According to the WSJ, citing ppl familiar with the matter, the Dolan family, which controls Cablevision Systems (CVC), has offered to buy out the public shareholders of the co in a deal that values the co at about $7.9bn. The offer comes 16 months after the family, led by Cablevision Chmn Charles F. Dolan and his son, CEO James L. Dolan, made an offer to buy the co's cable unit and spin off its other assets. That offer was resisted by a special committee of Cablevision's board, which found the price and structure of the deal inadequate for Cablevision's public shareholders.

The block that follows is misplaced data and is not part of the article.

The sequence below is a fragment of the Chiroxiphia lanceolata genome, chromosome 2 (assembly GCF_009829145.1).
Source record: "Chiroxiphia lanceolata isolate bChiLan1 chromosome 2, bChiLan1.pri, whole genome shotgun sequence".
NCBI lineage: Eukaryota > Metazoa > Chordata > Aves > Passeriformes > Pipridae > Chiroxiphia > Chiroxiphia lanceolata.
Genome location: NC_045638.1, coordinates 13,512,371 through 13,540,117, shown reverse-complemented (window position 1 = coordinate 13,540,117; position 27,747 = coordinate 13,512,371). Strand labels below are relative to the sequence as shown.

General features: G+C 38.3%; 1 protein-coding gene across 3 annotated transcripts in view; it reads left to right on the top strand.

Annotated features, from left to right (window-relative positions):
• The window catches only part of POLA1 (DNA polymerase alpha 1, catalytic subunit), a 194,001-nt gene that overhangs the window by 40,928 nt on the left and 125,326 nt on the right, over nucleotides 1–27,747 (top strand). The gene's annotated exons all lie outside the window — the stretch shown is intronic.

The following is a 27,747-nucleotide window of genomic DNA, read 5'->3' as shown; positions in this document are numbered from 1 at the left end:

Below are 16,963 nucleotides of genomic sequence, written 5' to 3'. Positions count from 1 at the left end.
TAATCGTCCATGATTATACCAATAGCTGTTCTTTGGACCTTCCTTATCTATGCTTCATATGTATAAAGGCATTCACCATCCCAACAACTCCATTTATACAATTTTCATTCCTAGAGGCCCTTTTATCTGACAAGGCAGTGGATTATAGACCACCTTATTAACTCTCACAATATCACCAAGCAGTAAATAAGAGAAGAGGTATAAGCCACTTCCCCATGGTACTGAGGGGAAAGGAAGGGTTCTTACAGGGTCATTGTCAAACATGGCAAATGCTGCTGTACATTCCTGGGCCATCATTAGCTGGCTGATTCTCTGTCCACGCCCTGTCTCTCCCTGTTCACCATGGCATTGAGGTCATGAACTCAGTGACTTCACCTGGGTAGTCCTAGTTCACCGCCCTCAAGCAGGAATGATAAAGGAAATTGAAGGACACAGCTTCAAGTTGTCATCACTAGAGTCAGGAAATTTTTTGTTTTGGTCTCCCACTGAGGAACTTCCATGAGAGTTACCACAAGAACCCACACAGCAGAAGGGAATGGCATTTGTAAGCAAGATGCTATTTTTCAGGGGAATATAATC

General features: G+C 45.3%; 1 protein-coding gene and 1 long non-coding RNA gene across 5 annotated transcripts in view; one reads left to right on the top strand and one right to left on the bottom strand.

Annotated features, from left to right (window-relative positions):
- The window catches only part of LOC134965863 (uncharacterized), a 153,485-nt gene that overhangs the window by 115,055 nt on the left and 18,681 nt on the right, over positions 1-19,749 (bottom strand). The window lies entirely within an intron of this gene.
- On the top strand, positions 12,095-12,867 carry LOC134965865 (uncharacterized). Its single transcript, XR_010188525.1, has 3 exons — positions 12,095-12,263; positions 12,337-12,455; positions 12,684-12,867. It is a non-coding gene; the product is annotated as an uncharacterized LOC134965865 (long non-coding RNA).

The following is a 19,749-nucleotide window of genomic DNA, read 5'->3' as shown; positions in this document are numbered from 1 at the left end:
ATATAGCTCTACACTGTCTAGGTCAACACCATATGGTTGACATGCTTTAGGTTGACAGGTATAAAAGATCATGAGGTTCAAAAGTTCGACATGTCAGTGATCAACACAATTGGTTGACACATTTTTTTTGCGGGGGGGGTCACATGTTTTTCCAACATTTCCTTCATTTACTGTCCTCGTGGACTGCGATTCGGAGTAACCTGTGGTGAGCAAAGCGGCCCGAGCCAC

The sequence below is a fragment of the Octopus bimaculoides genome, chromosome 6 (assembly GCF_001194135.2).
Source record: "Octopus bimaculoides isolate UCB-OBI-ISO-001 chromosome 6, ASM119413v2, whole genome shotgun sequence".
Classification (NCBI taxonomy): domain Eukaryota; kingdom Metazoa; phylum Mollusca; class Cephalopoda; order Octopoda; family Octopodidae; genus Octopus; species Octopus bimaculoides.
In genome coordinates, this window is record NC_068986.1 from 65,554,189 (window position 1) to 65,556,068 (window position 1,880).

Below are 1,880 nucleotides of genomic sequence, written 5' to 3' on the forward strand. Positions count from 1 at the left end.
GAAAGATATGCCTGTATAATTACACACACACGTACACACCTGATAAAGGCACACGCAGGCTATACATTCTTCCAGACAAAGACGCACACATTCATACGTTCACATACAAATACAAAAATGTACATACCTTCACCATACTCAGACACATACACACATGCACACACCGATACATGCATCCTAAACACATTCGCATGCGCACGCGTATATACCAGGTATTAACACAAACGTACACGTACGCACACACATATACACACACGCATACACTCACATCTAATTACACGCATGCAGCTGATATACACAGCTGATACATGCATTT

The WSJ reports thah a declaration in a lawsuit between SCO Group (SCOX) and IBM (IBM) raises new questions about whether Microsoft or some of its execs indirectly assisted SCO's legal front against the Linux OS. In the sworn statement, the founder of investment firm BayStar Capital Mgmt testified that he made the investment after several Microsoft execs had said their co would guarantee BayStar's investment in some way. The document raises questions of whether Microsoft indirectly helped SCO pay a law firm led by David Boies. The declaration of Lawrence Goldfarb, who describes himself as BayStar's "managing member," was prepared Sept. 13 and was later filed by IBM along with a motion in the case. Mr. Goldfarb testifies that Richard Emerson, a Microsoft SVP, approached him "sometime in ‘03" about investing in SCO. Mr. Emerson, who is no longer with Microsoft, "stated that Microsoft wished to promote SCO and its pending lawsuit against IBM and the Linux OS. But Microsoft did not want to be seen as attacking IBM or Linux," Mr. Goldfarb testified.